HOW TO BLOW UP A PIPELINE – Review by Alexandra Heller-Nicholas

There is a sense of urgency that permeates every frame of How to Blow Up a Pipeline, not just in terms to the necessary fast pacing that a film like this relies on as its generic backbone, but of course also in regards to its very subject matter. The feeling that we are running out of time is an explicit drumbeat throughout the film, a sense of desperation and speed driving the film’s cast of ensemble characters towards the act of domestic ‘terrorism’ from which the film takes its name. But even the label ‘terrorist’ is up for grabs here; in one of the film’s quieter moments before the crew get to work, a heated debate regarding what it means for their actions to be defined through the lens of domestic terrorism is one of the film’s many thoughtful moments where subtext and text collide.

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HOW TO BLOW UP A PIPELINE – Review by Rachel West

Director Daniel Goldhaber’s How To Blow Up A Pipeline is a timely eco-thriller with all the suspense of a true heist film. Based on ideas in the non-fiction book of the same name by Andreas Malm, How To Blow Up A Pipeline structures its plot around Malm’s argument that environmental sabotage is a perfectly reasonable and encouraged form of climate activism. In 2023, we are living in a reality where climate scientists and activists have time and again said we are past the point of passivism when it comes to global climate change. Extreme weather like floods, droughts, heatwaves, and fires are now a common occurrence while governments, major corporations, and the wealthiest nations in the world still debate climate action plans at a glacial pace. And even then, those glaciers are melting faster than climate action.

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HOW TO BLOW UP A PIPELINE – Review by MaryAnn Johanson

Even before I saw this movie, I thought it had a good chance of being the film of the year. Of the decade, even. And I don’t mean that I think it’s gonna win tons of Oscars. I mean in a more fundamental, profoundly philosophical way. I wondered if this might even feel like the first movie of the 21st century, zeitgeist-wise.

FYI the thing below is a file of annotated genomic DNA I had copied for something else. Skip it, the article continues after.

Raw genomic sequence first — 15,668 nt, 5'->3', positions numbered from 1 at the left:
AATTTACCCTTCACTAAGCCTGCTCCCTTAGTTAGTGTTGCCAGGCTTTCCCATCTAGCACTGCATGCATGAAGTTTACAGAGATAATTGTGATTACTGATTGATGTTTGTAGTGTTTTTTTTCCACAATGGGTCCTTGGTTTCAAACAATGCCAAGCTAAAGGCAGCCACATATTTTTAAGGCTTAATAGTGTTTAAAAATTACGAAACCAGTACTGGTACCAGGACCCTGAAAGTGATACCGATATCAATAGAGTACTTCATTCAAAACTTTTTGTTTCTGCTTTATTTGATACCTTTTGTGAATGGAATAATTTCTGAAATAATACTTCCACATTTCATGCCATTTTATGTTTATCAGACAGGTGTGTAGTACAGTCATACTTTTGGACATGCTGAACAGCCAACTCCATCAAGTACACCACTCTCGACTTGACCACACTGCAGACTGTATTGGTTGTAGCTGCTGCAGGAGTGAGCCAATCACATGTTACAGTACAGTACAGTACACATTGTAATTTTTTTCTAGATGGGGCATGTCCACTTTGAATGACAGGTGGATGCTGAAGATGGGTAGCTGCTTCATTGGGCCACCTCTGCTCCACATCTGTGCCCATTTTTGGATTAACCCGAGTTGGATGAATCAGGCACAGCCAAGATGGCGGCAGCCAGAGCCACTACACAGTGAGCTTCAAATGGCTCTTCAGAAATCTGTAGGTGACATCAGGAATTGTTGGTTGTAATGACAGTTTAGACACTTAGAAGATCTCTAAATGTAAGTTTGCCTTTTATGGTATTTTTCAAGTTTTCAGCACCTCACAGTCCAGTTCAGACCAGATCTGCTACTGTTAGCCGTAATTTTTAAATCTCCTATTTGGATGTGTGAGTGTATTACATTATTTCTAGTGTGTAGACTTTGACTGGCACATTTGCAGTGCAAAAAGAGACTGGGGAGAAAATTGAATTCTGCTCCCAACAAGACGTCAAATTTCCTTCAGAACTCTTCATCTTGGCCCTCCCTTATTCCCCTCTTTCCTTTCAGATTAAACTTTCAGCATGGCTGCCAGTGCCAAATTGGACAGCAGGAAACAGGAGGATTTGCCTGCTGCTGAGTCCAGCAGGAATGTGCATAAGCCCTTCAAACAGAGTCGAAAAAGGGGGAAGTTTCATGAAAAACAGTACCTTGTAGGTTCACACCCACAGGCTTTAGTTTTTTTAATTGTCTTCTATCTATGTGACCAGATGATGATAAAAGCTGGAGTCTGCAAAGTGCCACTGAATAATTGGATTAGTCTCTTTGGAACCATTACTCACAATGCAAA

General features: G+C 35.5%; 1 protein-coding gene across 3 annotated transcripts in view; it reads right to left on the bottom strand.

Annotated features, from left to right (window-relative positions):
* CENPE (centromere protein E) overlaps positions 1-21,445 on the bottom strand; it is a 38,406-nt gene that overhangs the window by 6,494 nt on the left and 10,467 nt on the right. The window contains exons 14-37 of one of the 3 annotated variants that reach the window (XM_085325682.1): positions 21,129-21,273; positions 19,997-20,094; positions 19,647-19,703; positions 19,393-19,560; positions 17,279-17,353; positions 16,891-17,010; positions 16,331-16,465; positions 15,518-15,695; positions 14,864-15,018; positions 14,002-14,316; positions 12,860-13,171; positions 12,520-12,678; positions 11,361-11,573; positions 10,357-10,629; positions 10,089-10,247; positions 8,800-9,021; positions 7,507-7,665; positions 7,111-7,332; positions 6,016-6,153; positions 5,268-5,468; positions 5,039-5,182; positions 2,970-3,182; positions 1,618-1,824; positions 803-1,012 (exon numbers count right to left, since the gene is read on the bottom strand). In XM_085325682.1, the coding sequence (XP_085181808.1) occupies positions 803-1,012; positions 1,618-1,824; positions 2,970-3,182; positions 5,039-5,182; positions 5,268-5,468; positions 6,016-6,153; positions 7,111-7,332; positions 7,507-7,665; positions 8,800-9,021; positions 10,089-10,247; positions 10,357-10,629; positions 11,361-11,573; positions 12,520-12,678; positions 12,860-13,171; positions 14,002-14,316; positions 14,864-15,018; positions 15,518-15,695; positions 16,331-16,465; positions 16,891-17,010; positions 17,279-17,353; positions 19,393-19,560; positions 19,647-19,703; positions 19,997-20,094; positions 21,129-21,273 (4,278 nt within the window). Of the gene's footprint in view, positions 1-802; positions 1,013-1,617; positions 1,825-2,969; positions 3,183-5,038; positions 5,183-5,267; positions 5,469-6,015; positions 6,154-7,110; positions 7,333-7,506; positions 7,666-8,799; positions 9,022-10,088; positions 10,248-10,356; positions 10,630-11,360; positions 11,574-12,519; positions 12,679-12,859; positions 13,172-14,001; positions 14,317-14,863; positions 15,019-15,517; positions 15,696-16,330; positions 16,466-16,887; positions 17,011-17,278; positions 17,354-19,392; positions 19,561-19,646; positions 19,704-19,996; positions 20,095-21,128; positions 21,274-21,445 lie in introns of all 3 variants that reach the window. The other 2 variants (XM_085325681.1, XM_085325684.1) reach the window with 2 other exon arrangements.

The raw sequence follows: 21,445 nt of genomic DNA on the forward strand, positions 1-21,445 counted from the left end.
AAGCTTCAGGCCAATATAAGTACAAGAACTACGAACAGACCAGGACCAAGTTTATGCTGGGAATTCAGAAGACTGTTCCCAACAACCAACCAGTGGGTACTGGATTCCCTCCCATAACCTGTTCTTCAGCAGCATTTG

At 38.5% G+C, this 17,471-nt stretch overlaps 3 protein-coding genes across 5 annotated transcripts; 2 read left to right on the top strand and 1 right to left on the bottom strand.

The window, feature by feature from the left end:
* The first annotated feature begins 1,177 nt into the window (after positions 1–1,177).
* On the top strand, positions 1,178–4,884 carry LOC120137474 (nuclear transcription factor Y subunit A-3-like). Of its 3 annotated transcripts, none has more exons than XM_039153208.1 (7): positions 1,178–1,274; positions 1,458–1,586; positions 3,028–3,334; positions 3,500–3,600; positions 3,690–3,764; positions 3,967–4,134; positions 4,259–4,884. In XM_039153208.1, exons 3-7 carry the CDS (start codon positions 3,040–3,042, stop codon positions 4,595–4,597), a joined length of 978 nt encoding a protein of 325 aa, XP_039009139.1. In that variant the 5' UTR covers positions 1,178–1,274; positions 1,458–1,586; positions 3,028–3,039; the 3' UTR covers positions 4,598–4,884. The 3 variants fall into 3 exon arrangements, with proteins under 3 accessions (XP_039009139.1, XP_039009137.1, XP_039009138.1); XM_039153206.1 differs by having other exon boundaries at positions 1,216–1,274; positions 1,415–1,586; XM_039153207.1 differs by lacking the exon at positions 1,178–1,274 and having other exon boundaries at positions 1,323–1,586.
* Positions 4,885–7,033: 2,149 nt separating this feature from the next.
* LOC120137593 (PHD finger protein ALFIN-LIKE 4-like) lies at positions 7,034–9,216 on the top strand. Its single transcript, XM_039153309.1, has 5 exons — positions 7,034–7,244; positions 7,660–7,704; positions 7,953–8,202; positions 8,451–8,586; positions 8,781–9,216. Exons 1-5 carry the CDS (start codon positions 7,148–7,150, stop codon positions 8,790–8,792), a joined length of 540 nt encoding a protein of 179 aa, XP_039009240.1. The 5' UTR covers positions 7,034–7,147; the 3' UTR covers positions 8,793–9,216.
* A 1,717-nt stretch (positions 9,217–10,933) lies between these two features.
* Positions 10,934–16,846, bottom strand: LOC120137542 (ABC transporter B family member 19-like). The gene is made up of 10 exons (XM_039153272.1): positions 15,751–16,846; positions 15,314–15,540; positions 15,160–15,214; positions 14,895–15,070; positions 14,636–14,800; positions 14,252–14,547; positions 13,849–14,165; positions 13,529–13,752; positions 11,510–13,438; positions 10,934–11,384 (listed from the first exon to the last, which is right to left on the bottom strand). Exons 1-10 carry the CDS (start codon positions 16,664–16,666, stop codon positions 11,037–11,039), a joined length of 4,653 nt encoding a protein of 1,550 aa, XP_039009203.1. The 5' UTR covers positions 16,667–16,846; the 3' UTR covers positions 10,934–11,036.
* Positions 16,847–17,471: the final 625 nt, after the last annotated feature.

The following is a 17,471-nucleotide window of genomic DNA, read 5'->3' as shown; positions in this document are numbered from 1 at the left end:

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FAREWELL AMOR – Review by MaryAnn Johanson

Farewell Amor is the beautiful feature debut of writer-director Ekwa Msangi, in which she finds a delicate balance between drama in the wild sense, as secrets threaten to upend a cautious newfound domestic equilibrium, and drama in the more intimate sense, as husband and wife tentatively rediscover each other; as father and child unexpectedly stumble upon common ground; and as mother and daughter find that their different approaches to life are suddenly more pronounced in this potentially dangerous new place.

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MOVIE OF THE WEEK December 11, 2020: FAREWELL AMOR

Love — and the best of intentions — may not be enough to overcome a 17-year separation for the reunited family of three who are at the heart of writer/director Ekwa Msangi’s touching first feature, Farewell Amor. This affecting drama raises thoughtful, heartfelt questions about what it means to be a family, And, it takes an honest and insightful look at the difficulties of immigration.

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FAREWELL AMOR – Review by Susan Wloszczyna

Farewell Amor is an intimate soap opera blessed with an engaging small cast and an intriguing premise: What happens when Esther (Zainab Jah), an Angolan woman, and Sylvia (Jayme Lawson), her teen-age daughter, finally reunite with their husband and father after spending 17 years apart? Writer-director Ekwa Msangi could have chosen to look back at the woes that these immigrants have suffered in the past. But, instead, the trio is more concerned about whether they will be able to get over the awkwardness of their situation and be able to share a future together as a family.

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FAREWELL AMOR – Review by Leslie Combemale

It’s quite the achievement to create a movie that feels as fluid as a dance. Writer/director Ewa Msangi achieves just that with Farewell Amor, a film that tackles the challenge of articulating reintroduction, second chances, and the risks and rewards of chosen intimacy for a family reuniting after 17 years. In her feature directorial debut, Msangi reveals herself to be a filmmaker with a deft and nuanced hand, and one to watch.

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